I have irrational anxieties too which I know have stemmed from losing Evalyn. Because I live in a world where something you love can be taken from you in the blink of an eye. I’m constantly checking that my husband and children are OK. Nick has to text me when he gets to work. Has to. If I don’t hear from him I convince myself that – rather than the traffic jam he’s actually stuck in – something awful has happened. I can’t go through a night without waking up numerous times and running into the children’s rooms to make sure they’re ok.

Please be understanding of a loss parent’s state of mind. We may appear crazy or distant from the outside at times but I can assure you we’re just trying to fumble our way through it all.


As a loss parent, pregnancy and birth announcements are the worst thing to hear. Although I was happy to hear of friends and families joy at their new arrivals, the news itself would bring with it not only an array of feelings that I felt guilty of even having (envy being one of them), it also brought a ton of questions. Why was I the one who had to go through this? Why haven’t I got my baby? Why has life done this to me? Why is everyone getting happiness but not me? What did I do to deserve this?. . . .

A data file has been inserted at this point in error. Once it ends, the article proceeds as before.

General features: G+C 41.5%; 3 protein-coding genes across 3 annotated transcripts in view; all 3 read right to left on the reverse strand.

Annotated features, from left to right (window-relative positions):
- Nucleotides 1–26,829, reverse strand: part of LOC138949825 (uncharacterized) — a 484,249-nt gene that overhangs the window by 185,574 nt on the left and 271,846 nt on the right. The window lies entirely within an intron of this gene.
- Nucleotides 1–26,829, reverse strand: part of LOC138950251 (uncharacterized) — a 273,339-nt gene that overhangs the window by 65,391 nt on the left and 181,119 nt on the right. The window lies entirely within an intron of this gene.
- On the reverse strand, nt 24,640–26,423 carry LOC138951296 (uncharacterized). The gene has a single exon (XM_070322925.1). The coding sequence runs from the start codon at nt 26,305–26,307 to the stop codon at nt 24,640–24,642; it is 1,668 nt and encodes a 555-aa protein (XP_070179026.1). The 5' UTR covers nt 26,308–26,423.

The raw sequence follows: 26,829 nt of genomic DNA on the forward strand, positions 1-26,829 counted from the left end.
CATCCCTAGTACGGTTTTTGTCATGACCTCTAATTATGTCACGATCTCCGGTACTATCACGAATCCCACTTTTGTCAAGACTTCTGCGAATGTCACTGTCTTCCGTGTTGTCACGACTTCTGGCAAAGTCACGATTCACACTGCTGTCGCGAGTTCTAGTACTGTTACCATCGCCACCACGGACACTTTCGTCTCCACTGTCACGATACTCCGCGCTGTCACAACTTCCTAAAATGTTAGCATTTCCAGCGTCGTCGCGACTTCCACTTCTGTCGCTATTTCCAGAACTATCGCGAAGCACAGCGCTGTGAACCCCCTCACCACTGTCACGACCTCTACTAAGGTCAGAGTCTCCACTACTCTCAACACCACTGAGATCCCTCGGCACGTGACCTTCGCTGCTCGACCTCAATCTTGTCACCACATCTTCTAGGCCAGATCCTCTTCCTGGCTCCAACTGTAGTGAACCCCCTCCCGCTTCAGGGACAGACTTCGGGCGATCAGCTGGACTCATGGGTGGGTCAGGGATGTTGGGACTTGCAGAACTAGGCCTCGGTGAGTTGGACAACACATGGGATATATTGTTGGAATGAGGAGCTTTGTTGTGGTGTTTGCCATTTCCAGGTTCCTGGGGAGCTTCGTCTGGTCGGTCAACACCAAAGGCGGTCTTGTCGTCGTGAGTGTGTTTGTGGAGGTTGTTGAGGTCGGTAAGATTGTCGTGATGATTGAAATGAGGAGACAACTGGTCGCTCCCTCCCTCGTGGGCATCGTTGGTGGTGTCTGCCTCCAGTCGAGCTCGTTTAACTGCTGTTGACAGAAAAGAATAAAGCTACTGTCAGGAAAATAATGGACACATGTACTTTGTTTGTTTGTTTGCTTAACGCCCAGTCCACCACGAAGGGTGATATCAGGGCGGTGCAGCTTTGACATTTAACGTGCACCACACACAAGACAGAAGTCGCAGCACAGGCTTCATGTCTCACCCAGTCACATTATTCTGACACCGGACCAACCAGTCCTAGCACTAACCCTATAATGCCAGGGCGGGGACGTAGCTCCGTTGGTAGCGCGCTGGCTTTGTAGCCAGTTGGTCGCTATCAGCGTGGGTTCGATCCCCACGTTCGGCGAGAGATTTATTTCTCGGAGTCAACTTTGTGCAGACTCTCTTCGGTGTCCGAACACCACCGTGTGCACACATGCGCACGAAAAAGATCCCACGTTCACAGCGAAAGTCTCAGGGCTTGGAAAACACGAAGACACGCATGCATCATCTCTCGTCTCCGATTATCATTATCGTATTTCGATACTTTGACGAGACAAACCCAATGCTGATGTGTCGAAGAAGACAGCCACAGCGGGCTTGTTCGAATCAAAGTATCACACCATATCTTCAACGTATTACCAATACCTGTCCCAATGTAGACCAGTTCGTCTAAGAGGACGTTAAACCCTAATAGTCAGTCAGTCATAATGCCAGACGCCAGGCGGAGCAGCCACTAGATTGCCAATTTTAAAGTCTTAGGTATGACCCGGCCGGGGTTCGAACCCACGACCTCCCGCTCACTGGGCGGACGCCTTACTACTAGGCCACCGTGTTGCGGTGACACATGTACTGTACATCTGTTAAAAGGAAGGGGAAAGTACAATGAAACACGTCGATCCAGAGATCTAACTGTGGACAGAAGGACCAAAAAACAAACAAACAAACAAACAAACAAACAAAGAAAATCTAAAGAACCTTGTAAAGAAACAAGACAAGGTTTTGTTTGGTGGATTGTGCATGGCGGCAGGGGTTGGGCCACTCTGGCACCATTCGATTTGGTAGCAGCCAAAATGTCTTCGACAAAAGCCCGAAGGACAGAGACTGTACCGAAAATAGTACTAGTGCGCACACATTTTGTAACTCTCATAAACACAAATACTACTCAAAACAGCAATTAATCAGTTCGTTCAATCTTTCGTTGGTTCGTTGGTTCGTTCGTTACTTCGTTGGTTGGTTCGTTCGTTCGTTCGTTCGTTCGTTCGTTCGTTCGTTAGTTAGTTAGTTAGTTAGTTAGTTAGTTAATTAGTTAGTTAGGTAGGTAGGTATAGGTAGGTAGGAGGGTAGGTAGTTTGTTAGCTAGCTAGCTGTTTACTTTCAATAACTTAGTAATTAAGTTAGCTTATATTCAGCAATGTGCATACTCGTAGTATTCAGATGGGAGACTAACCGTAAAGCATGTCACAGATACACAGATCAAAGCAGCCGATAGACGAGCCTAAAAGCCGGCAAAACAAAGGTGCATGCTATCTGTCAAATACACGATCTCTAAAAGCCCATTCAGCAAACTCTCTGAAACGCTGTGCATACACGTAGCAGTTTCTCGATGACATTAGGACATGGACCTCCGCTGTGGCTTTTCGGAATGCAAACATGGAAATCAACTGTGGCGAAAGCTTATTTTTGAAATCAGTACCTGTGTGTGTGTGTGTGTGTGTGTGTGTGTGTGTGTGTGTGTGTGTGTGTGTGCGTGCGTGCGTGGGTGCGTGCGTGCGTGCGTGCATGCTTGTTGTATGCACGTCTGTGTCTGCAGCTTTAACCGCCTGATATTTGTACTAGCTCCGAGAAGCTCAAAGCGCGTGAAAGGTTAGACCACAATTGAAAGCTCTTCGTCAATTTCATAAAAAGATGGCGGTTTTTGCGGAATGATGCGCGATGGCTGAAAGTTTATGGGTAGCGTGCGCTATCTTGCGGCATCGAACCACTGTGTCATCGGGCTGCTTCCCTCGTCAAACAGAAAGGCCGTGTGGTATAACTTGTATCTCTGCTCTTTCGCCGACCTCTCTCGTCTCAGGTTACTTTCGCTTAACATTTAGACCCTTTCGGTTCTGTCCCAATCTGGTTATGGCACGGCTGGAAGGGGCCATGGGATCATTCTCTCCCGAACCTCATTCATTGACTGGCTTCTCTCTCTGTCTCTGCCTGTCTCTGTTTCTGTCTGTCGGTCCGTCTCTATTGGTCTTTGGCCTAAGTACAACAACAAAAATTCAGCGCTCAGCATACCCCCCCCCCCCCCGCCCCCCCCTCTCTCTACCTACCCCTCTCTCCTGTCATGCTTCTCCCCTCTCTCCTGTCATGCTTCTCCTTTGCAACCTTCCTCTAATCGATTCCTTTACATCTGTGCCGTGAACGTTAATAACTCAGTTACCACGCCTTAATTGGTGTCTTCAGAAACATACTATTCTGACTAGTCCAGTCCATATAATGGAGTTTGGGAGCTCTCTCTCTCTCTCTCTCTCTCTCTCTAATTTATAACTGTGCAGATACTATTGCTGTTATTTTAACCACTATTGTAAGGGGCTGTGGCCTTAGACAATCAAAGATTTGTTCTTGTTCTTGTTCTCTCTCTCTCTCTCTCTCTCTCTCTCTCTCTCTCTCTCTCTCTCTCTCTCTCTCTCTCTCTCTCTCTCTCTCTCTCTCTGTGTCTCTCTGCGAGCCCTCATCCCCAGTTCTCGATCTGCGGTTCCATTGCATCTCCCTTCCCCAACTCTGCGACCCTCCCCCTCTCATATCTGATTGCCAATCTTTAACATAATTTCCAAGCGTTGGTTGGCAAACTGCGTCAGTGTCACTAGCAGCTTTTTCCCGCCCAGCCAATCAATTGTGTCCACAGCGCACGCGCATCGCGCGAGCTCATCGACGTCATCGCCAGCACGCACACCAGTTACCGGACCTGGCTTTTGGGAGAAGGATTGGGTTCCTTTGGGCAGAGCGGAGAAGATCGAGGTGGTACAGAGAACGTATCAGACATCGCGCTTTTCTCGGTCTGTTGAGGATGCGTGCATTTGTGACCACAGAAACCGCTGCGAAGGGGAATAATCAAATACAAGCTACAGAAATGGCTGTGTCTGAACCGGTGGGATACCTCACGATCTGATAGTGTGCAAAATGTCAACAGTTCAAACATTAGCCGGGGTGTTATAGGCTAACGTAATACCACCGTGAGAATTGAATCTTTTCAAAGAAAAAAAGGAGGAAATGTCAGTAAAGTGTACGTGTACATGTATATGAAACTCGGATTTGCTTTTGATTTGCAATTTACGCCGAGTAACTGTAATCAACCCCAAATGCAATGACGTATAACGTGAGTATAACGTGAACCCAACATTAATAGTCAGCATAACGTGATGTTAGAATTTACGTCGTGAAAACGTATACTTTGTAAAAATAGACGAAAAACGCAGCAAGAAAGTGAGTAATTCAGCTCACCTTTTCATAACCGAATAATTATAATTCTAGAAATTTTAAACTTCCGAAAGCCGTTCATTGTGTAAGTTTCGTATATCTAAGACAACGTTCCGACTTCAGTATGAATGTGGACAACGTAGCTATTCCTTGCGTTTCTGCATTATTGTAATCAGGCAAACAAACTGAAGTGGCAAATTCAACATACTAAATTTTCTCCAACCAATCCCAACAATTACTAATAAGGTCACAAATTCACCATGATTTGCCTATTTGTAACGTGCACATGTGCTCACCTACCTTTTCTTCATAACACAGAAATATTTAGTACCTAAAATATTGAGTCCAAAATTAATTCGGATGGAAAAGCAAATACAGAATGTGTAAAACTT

I hated the way an announcement would make me feel because it brought out in me traits that aren’t neccessarily a part of my personality. I hated feeling bitter at the world but sometimes I couldn’t help it. And after the loss of your baby, is a slither of bitterness towards life really that bad?

People ask me now – after losing Evalyn and subsequently welcoming her sister safely into the world – if announcements still have the same impact on me . . . Yes, they do.

There is no safe place in pregnancy.

Yes, we are told that getting to the 12 week stage is the ‘safe place’. It’s not. My own experience and knowing of the experiences of others has shown to me that baby loss can happen at anytime during pregnancy. Baby loss doesn’t see you’ve made it to 12 weeks and forget about you.

So, until I know that your baby is here safely in your arms, it is incredibly hard for me to  not worry about you.

I won’t ever say congratulations until I know for sure that I can.


There’s a quote I once heard:

“When you have been through hard times and make it through the other side, look around you. The people still there are your true friends.”

There really is nothing like a trauma in life to show you who is there for you and who is not. And if you’re reading this, it’s not you. It will be the person who doesn’t read this, who never picked up the phone in those early months to ask how I was. The person who may have felt uncomforatble talking to me about my daughter because she was dead, rather than realising that talking about my daughter acknowledged that she once was.